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post #1 of 218 Old 10-17-2017, 04:45 AM - Thread Starter
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Lightbulb Exploitation of Width Speakers AKA Wides

For Wides lovers, or people wondering what the fuzz is about

This thread is to exchange ideas/best practices on existing/suggested methodologies for the exploitation of wides (B-chain) in situation where:
1) the content does not natively support wides, like stereo, 5.1/7.1 legacy, DSU and Auro3D/AuroMatic; and
2) the number of active channels has already reached the maximum for decoding (11 main channels for Atmos and DTS:X on most DSP chip based processors)

Not to be confused with the thread started by @CINERAMAX which is about Atmos soundtracks exploiting Wides (A-chain): https://www.avsforum.com/forum/86-ul...ng-thread.html


I tried to start a discussion on this subject on the Ultra Hi-End HT Gear ($20,000+) forum (> Official Atmos Width Channel Exploiting Thread), but realized that its relevance is much broader than that.
  • Allthough virtually all manufacturers of consumer gear have dropped Wides on their AVRs/processors the last couple of years, rumor goes they will be re-introduced on the flagship D&M 2018 models expected coming spring.
  • On top of that, a bit more expensive (but still below the 20,000 mark) processors are being introduced which already allow more simultaneously active channels (including Wides), either through native processing (decoding) or added afterwards by some kind of post-processing (arraying, mixing).
  • And last but not least, this subject also includes the solutions of some hard-core enthusiast who are employing multiple AVR/processor set-ups to escape from the limitations of the current consumer hardware.
Below are the posts I was referring to, and merely intended to stir up the discussion.

Quote:
Originally Posted by maikeldepotter View Post
With all the existing, new or promised 13-16 (or more) channel capable DSP based receivers/processors (DataSat, Acurus, StormAudio, Lyngdorf, Emotiva, Theta), all allowing some form of post-processing to get a higher number of active channels than current decoding limits permit, why does NOT ONE of them allow center extraction between fronts and surrounds to create permanent wides.... There MUST be a VERY PERTINENT reason...
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Originally Posted by maikeldepotter View Post
Wides are supported by ATMOS and DTS:X.

With DTS:X, the wide creation appears to rely entirely on a front-surround center extraction process, the same way the Neural-X up-mixer creates wides. So for DTS:X and Neural:X you will get very similar results if you create wides AFTER the decoding, by a separate post-processing center extraction process. In this way you can have DTS:X (and Neural:X) on a 7.1.4+wides speaker configuration, and get beyond the 11 channel max limit for DTS:X/Neural:X. Conclusion: Excellent!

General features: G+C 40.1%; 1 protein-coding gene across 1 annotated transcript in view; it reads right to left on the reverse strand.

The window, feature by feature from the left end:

With ATMOS it's a bit different. Here the wides get their content from
  • 1) object sounds panned between fronts and surrounds, or
  • 2) object sounds at wides position with a 'snap to nearest speaker' tag.
Only in 2nd case, replacing ATMOS decoding by a post-processing front-surround center extraction will not work, as the 'wide' information will remain in the fronts speaker (your explanation, if I understand correctly). In the 1st case however, in the absence of declared wides, the object sound will be will divided between front and surround, and post processing centre extraction will actually work quite good. In fact, I bet you will not hear any difference with real ATMOS decoding. The other difference with real ATMOS decoding is that in addition to panned object sounds, also equal bed channel info between front and surround will be extracted and send to the wides. This effect could actually IMPROVE the immersive field, it will at least make the wides much more active also when there are no objects passing. Conclusion: Pretty good, and worth having this option to play with.

But here comes the best part: For all legacy content that relies on up-mixing to achieve a more immersive sound field, post-processing center extraction will give you back the wides that DSU 'forgot'. And last but not least, it allows you to add wides to Auro3D and Auromatic. Conclusion: Spectacular!

So I ask again, why do we not see this included as an optional post-processing feature on mentioned machines? It is beyond me...
Quote:
Originally Posted by maikeldepotter View Post